DÜSSELDORF, GERMANY (Dec. 17, 4:35 p.m. EST) — Fanuc Ltd. showed three of its all-electric injection molding machines at K 2007, all three with Fanuc robots doing part removal or assembly.
A new press, a Roboshot S-2000i 50B with 50 metric tons of clamping force, molded very fine, narrow-pitch connectors in a four-cavity mold, from liquid crystal polymer. A robot removed the connectors and put them into bags separated by a cavity. A vision system checked the parts.
Fanuc, of Oshino-Mura, Japan, has sold 28,000 all-electric presses since it introduced the first one in 1984. In the U.S., the Roboshot presses are distributed by Milacron Inc. of Cincinnati, under a long-standing agreement.
Fanuc also has played a key role in introducing all-electric injection molding machines to Europe. It hasn't been easy, since all-electrics account for just 10 percent of injection presses sold there, according to Klaus-Ulrich Schmid, sales manager at Fanuc Roboshot Europe GmbH in Neuhausen, Germany.
In Asia, the numbers are nearly flip-flopped, with 75 percent all-electrics and just 25 percent hydraulic machines. The United States is now about split 50-50.
Fanuc targets five markets: medical, connectors, automotive, microparts and precision parts.
At K, Fanuc also molded parts on two other B series machines. A model 100B, with 100 metric tons of clamping force, molded clear polystyrene into clear card cases, the top and box sections, then a robot assembled them together. A 150-tonne press in a portable clean room, model 150B, molded polypropylene medical cannula tubes in a 96-cavity mold, running a 7.5 second cycle.
Fanuc developed the B series because customers asked for a machine that could accommodate larger tools. Engineers increased the tie-bar spacing, and boosted the stiffness of the machine, so it could handle heavier and more-complex molds.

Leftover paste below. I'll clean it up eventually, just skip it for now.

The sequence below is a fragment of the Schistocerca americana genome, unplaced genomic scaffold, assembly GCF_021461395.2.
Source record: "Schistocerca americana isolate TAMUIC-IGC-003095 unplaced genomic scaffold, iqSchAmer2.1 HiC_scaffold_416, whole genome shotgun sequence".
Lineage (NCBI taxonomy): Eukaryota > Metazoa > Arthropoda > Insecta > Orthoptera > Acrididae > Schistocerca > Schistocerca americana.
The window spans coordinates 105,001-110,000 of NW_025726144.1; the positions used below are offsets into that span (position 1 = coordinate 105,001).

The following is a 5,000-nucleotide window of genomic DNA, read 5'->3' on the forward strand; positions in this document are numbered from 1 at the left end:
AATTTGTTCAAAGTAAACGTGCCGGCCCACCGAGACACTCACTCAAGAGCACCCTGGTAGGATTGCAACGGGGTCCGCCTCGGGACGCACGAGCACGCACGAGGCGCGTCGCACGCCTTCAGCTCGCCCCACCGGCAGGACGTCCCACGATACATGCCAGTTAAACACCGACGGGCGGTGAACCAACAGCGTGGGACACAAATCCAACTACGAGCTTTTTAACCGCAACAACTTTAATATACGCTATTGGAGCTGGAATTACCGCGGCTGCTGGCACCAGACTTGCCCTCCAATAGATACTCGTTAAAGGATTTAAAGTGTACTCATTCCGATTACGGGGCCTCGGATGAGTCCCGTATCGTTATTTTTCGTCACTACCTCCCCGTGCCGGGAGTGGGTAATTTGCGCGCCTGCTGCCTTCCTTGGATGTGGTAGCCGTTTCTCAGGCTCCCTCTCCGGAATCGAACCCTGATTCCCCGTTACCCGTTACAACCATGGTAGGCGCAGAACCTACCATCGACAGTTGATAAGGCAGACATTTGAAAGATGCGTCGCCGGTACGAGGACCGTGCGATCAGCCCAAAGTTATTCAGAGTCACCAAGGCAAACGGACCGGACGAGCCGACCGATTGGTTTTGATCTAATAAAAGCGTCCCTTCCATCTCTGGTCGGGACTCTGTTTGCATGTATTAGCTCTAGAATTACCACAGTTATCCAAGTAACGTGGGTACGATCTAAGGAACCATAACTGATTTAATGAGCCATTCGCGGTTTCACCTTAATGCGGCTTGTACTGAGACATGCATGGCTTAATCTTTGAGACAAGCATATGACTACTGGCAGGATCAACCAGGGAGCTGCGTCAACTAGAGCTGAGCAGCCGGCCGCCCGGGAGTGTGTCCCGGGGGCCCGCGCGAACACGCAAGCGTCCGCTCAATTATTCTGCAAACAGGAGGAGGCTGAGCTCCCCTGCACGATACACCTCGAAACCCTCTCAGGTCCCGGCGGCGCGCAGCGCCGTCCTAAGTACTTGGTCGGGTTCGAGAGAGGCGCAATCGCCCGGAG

Two-platen technology on the moving side of the clamp gives a uniform clamping force on the mold, good for producing small, high-precision parts in multicavity molds, Fanuc said.
Takeshi Oda, chairman of Fanuc Roboshot Europe GmbH, described the company's manufacturing operation during a K- show press conference Oct. 25. Fanuc builds both robots and injection molding machines — and uses robots heavily to build press components. The highly automated plant has three times as many robots as people.
“Unmanned operation is realized even in the large machining factories by the machining cells,” Oda said.
All of the parts of the Roboshot — including the clamp, injection unit and servomotors — are made by fully automated production machines.
Oda said the all-electric technology allows the press to make two or three movements at the same time, such as mold closing and injection; metering and mold opening; mold opening and ejecting; and mold closing and ejector recovery. That minimizes cycle time.
Oda said the presses boast fast injection speeds, of up to 1,000 millimeters per second, in a stable press, which is required to mold very thin-wall parts.
All three machines at K 2007 ran injection speeds of 330mm per second.